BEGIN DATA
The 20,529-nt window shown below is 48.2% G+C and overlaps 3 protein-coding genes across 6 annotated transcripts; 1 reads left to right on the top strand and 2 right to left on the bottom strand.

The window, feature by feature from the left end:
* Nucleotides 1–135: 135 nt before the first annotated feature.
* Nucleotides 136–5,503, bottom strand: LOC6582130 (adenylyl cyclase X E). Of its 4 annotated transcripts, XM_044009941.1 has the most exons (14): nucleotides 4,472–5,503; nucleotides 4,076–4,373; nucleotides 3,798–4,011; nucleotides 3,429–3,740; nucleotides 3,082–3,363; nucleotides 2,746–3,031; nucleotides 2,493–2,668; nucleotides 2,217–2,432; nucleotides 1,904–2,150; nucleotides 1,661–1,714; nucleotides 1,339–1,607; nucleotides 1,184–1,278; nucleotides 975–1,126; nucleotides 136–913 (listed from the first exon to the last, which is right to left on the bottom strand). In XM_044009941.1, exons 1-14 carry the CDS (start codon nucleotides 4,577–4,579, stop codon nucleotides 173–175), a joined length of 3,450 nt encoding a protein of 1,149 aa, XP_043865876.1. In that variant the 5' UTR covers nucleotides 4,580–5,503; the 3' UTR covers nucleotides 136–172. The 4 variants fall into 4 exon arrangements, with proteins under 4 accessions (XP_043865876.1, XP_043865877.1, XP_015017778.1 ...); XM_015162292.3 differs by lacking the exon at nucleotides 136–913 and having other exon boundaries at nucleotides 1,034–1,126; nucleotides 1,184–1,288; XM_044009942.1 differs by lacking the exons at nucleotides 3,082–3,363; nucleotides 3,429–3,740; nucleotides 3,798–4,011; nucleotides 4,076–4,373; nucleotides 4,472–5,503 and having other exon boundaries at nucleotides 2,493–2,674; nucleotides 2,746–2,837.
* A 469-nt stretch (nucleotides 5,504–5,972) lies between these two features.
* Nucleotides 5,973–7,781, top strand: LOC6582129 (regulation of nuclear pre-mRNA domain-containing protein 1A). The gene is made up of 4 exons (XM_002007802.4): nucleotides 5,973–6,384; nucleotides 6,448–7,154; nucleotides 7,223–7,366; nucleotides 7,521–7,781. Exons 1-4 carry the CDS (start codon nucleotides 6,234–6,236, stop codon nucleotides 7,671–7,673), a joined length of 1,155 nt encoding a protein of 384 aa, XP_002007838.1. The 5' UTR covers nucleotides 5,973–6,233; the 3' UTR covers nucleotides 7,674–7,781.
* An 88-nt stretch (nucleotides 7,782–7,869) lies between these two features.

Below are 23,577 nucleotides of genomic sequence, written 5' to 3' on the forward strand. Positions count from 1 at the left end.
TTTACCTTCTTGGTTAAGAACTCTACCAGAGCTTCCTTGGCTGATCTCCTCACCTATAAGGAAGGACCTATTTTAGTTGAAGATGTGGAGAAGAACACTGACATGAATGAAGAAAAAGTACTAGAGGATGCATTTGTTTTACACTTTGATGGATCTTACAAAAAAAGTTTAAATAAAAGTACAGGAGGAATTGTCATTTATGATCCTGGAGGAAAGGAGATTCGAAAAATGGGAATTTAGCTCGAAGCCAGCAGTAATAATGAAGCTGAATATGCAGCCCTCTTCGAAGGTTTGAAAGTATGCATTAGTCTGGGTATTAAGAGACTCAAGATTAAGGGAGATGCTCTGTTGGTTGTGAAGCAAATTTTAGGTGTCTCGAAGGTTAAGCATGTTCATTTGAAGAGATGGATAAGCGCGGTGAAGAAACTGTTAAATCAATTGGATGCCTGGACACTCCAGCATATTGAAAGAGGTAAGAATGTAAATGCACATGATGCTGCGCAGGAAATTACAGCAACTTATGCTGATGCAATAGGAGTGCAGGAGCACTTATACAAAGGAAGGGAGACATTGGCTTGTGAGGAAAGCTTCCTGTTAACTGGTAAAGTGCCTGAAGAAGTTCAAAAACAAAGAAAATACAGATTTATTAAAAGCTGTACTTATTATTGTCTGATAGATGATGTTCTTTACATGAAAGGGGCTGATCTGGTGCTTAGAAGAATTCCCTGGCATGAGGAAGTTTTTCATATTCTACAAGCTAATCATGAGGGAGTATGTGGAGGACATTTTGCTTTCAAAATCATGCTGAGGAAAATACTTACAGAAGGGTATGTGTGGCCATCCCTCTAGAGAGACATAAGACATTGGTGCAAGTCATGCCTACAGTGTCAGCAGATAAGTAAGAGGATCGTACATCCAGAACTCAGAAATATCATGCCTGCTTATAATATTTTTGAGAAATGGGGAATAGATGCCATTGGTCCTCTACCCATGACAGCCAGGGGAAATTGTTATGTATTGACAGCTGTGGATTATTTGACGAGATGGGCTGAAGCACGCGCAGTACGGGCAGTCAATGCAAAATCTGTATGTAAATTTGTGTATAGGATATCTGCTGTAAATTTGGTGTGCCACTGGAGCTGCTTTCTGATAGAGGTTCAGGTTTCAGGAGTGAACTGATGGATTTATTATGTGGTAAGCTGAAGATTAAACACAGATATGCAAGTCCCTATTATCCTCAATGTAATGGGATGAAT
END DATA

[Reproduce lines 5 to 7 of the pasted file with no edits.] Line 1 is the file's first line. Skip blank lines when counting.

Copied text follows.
* A 469-nt stretch (nucleotides 5,504–5,972) lies between these two features.
* Nucleotides 5,973–7,781, top strand: LOC6582129 (regulation of nuclear pre-mRNA domain-containing protein 1A). The gene is made up of 4 exons (XM_002007802.4): nucleotides 5,973–6,384; nucleotides 6,448–7,154; nucleotides 7,223–7,366; nucleotides 7,521–7,781. Exons 1-4 carry the CDS (start codon nucleotides 6,234–6,236, stop codon nucleotides 7,671–7,673), a joined length of 1,155 nt encoding a protein of 384 aa, XP_002007838.1. The 5' UTR covers nucleotides 5,973–6,233; the 3' UTR covers nucleotides 7,674–7,781.
* An 88-nt stretch (nucleotides 7,782–7,869) lies between these two features.